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Old 08-06-2018, 05:29 PM   #1
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Paludarium Inhabitants - Tree Frog?

Currently I'm only going to be setting up a 20G freshwater aquarium, but my long term dream is a paludarium. Ideally somewhere between 30 and 55 gallons. This will be a minimum of a year in the future, so I have time to plan very carefully.

I've been looking into what would be the best inhabitant for what I'm wanting to do, but it's been a struggle.

I also like the idea of adding fishes or inverts to the water portion, if the water portion is large enough to support it. I will already have cories, RCS and Endlers from my fresh water tank. I'm not married to this idea, but it would be an extra element to the tank and would give me a nice way to split populations if I wanted to.

I briefly thought about a hissing roach, but they drown at the drop of a hat. Most inverts just aren't going to work with water.

I don't want anything toxic. While I intend on being meticulous about securing the tank, I cannot guarantee an escape won't happen. I have cats and dogs and do not want to endanger them. So no salamanders or fire bellies.

I want something that will appreciate both the land and the water. So no axolotls. I can, however, adjust ratio as needed.

I don't want something that is going to live over 15 years. So no turtles.

I will not feed vertebrates. I also need high humidity for most of the plants I want, so that nixes most lizards and snakes.

Brackish or marine also wouldn't work with the plants, so no mudskippers or hermit crabs.

I don't want something that is super fast and likely to bolt every time I open the tank. Unless I'm missing something, that leaves just a few frog species.

Since I live in Texas, I like the idea of something native. Gray tree frogs seem like they would meet all my criteria. They don't need special lighting, just the light for the plants will do. They don't need a heater (ambient heat from the light is fine) and will tolerate my house temps year round. They are likely to be more affordable from a breeder and if they somehow escape into the wild and manage to survive, they are not invasive.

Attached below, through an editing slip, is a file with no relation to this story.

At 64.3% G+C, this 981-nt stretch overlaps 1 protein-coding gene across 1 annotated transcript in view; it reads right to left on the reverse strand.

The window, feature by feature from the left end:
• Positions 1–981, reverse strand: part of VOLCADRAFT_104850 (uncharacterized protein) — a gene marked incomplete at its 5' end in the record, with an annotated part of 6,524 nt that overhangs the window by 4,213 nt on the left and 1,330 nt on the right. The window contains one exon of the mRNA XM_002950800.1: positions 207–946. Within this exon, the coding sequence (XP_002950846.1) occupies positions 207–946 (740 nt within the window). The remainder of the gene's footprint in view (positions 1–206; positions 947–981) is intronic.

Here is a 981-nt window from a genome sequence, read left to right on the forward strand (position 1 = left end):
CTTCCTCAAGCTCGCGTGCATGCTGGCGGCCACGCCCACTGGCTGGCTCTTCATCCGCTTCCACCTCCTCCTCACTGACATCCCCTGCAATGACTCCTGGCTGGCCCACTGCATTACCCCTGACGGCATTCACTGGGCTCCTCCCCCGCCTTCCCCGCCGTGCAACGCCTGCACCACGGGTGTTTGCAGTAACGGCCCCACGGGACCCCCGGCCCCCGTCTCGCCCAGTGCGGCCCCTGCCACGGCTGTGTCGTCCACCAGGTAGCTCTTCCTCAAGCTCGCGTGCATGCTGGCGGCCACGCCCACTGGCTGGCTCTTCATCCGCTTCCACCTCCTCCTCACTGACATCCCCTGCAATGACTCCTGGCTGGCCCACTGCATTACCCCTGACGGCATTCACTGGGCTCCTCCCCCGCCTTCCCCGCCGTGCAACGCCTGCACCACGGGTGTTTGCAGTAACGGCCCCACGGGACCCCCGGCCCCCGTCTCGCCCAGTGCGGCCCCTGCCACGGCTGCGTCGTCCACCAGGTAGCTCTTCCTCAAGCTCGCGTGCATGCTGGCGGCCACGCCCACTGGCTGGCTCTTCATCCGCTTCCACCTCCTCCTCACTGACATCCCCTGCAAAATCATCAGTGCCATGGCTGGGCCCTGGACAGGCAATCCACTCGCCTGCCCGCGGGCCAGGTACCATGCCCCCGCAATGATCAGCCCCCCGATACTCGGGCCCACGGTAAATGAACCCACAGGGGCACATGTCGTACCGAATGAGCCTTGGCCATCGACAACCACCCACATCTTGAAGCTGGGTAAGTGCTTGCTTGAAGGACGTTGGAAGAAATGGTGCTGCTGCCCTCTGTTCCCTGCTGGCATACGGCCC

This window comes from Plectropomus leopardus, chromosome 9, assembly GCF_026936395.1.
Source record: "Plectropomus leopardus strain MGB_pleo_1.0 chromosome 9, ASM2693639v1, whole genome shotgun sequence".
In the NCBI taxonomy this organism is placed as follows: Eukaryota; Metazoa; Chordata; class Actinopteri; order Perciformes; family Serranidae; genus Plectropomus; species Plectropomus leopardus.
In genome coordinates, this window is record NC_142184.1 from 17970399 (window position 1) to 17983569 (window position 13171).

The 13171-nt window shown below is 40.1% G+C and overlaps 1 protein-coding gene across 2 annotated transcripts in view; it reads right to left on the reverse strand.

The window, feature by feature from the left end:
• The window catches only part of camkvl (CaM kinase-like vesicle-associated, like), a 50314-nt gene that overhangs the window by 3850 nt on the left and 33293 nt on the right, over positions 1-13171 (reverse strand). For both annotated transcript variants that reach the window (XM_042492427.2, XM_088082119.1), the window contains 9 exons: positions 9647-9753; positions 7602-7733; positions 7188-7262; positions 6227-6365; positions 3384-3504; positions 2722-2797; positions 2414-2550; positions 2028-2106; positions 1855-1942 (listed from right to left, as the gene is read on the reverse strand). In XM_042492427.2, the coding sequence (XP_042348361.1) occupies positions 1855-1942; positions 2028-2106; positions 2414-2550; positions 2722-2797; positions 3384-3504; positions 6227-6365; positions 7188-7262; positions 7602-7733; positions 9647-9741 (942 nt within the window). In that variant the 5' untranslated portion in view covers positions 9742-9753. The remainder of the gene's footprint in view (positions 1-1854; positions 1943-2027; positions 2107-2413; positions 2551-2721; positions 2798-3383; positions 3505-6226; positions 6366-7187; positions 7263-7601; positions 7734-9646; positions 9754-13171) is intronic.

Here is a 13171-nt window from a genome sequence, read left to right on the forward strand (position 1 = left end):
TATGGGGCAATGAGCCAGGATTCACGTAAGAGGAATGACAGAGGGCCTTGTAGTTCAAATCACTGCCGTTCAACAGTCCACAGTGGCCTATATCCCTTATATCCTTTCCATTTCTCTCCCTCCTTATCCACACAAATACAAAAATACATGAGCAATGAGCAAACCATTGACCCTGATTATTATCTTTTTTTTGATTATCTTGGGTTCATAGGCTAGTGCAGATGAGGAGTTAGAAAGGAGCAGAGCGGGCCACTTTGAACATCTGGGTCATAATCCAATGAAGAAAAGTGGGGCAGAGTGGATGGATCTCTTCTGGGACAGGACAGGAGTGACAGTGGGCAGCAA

Is this sound logic? Does anyone have experience with gray tree frogs? Is there a different suggestion someone would make?
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Old 08-06-2018, 06:31 PM   #2
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Its going to be really really hard to find anything since you marked off about 90% of what is usually kept.
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Old 08-06-2018, 06:40 PM   #3
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I know! I'm making this much harder than most people lol

Honestly, I just want an excuse to make a slice of a tropical habitat with a water feature. It feels like a waste to not have some sort of animal to enjoy it, but I'd like to make the risk and maintenance as manageable as possible.
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Old 08-07-2018, 03:54 PM   #4
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Frogs are vertebrates just saying lol. :p
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Old 08-07-2018, 05:50 PM   #5
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What about the African*Rainbow Crab - Cardisoma armatum

"The Rainbow Crab is also commonly known as the Patriot Crab due to its colors. *

They are found in both freshwater and brackish water conditions in their habitat so some salt doesn't hurt.

They do require land as it is not a fully aquatic crab. *A 50/50 setup of land and water would be preferable with some area with sand so they can burrow. *

These crabs love to eat fruits and veggies along with just about anything else (variety is key to good health). "

They should be on with freshwater.

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Old 08-07-2018, 06:53 PM   #6
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Quote:
Originally Posted by bribo12 View Post
Frogs are vertebrates just saying lol. :p
Yes. What I meant was I will not feed vertebrates to my pets. I will feed insects. No pinkie mice, no feeder fish, etc.

That's an interesting suggestion, D-Fish! I'll have to research them.
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Old 08-07-2018, 10:08 PM   #7
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Gotcha! I think grey tree frogs would work alright. Just got to give them vertical areas to climb
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Old 10-23-2018, 08:46 PM   #8
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I'm a new paludarium hobbyist myself, land wise I have a Texas toad and anole... Both of which I caught in my apts in Arlington TX
They're doing good I feed them crickets, and whatever I catch like worms or swatted flies. What I will share wit you is water wise don't go for crayfish. I have a blue lobster aka crayfish, they say semi aggressive smh he eats all my fish just a heads up.
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